• Family and close associates are not themselves PEPs solely as a result of their connection to a PEP but rather they may benefit from, or be used to facilitate, the abuse of public funds by the PEP. 

Firms’ obligations 

  • Appropriate risk management systems and procedures must be in place to determine if a customer or beneficial owner of a customer is a PEP.
  • Information readily available should be utilised to identify PEPs:

o   Public domain information, i.e. websites of parliaments and governments and reliable news sources;

o   Reliable public registers including registers of companies, PSCs and those maintained by the Electoral Commission; and

o   A firm may choose to use commercial databases that contain lists of PEPs, family members and known close associates.

  • Once confirmed, a firm must assess the level of risk associated with that PEP and as a result, calculate the extent to which EDD measures need to be carried out. This all needs to be clearly documented.
  • A business relationship should not be terminated unless the risks posed by a PEP are higher than the firm can adequately mitigate.
  • If a firm continues a business relationship, they are required to:

o   Have approval from senior management for the establishment or continuation of any relationship;

o   Establish the customer’s source of wealth and source of funds; and

o   Conduct enhanced ongoing monitoring of the business relationship.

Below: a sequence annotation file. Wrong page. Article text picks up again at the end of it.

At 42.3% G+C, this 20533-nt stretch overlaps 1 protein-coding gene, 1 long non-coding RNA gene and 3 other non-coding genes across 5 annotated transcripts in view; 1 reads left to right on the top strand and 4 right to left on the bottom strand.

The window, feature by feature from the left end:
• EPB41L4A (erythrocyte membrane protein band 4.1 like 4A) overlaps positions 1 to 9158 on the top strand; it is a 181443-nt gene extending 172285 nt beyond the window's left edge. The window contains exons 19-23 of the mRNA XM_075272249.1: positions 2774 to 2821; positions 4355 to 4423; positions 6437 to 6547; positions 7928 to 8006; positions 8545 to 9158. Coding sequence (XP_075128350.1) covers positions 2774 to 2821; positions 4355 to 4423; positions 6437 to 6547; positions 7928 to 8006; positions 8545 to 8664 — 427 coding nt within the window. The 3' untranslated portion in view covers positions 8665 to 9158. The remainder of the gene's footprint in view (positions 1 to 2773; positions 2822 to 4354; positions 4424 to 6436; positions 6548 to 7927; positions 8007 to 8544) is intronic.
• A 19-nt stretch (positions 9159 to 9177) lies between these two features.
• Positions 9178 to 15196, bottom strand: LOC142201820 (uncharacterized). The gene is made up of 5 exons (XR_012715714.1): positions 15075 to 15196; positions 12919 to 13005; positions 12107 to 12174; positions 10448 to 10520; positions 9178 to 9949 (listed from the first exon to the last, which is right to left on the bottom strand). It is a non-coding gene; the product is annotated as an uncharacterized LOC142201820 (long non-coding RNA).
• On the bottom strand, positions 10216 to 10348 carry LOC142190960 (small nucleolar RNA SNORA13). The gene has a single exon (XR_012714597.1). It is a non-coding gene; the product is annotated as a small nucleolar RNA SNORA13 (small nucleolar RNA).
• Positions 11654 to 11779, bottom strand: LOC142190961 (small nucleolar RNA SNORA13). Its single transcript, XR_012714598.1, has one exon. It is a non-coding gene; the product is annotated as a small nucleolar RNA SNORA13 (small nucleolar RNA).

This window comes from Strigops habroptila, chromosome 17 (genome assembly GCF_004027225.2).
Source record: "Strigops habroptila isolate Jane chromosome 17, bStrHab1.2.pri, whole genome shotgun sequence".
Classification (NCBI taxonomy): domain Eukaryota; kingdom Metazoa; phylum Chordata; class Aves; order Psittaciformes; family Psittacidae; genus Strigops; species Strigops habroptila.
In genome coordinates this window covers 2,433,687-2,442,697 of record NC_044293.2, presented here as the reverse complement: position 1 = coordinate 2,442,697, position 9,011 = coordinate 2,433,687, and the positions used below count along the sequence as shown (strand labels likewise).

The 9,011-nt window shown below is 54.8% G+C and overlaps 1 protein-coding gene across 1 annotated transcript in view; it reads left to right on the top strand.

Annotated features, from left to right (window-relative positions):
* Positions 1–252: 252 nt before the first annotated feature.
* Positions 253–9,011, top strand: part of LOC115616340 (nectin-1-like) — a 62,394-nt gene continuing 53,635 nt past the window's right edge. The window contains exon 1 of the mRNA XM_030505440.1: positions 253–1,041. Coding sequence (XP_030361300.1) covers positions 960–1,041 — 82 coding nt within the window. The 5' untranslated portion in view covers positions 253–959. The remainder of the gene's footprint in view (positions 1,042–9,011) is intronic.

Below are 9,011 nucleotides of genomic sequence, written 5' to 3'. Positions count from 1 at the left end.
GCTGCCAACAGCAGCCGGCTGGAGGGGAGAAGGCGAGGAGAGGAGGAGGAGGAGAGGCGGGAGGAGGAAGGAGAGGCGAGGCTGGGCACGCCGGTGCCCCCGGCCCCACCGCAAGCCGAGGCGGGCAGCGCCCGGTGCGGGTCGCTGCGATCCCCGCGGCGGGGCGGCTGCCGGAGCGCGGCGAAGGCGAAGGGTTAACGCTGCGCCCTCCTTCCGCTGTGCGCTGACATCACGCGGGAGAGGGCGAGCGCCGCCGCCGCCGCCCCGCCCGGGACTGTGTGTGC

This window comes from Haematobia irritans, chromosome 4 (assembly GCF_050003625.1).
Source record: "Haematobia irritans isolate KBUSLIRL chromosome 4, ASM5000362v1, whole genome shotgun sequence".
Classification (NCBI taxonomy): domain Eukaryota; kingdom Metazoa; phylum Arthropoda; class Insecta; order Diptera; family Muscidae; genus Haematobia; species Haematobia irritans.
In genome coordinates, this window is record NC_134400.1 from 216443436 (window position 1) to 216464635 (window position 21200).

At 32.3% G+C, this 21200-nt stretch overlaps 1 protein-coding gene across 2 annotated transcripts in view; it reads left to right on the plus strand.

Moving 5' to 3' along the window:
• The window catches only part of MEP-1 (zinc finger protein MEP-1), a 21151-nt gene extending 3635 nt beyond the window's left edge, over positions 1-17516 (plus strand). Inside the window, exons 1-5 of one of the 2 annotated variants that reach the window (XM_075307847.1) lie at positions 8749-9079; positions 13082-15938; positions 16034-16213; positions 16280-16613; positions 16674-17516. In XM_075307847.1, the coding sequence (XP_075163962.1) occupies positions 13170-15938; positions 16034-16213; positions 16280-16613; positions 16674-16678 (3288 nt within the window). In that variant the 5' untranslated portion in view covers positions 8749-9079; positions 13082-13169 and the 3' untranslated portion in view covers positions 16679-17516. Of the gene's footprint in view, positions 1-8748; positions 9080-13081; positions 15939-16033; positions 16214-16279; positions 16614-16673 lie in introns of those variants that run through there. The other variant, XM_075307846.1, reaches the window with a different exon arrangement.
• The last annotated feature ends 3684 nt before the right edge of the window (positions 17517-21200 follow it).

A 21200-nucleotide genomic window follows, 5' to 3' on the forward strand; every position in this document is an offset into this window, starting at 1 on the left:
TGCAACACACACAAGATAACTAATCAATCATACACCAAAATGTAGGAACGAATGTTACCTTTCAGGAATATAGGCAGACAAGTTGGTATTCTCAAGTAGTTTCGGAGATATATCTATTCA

Who should be treated as a PEP?

  • PEPs are individuals entrusted with prominent public functions including:

o   Heads of state/government, ministers and deputy/assistant ministers;

o   Members of parliament or of similar legislative bodies (this does not include local government in the UK);

o   Members of the governing bodies of political parties (only applies to parties with representation in a national/supranational Parliament);

o   Members of supreme courts, constitutional courts or any judicial body whose decisions are not subject to further appeal except in exceptional circumstances (in the UK only judges of the Supreme Court would count as PEPs);

o   Members of courts of auditors or on the boards of central banks;

o   Ambassadors, chargés d’affaires and high-ranking officers in the armed forces;

o   Members of the administrative, management or supervisory bodies of state-owned enterprises; and

o   Directors, deputy directors, and members of the board of international organisations.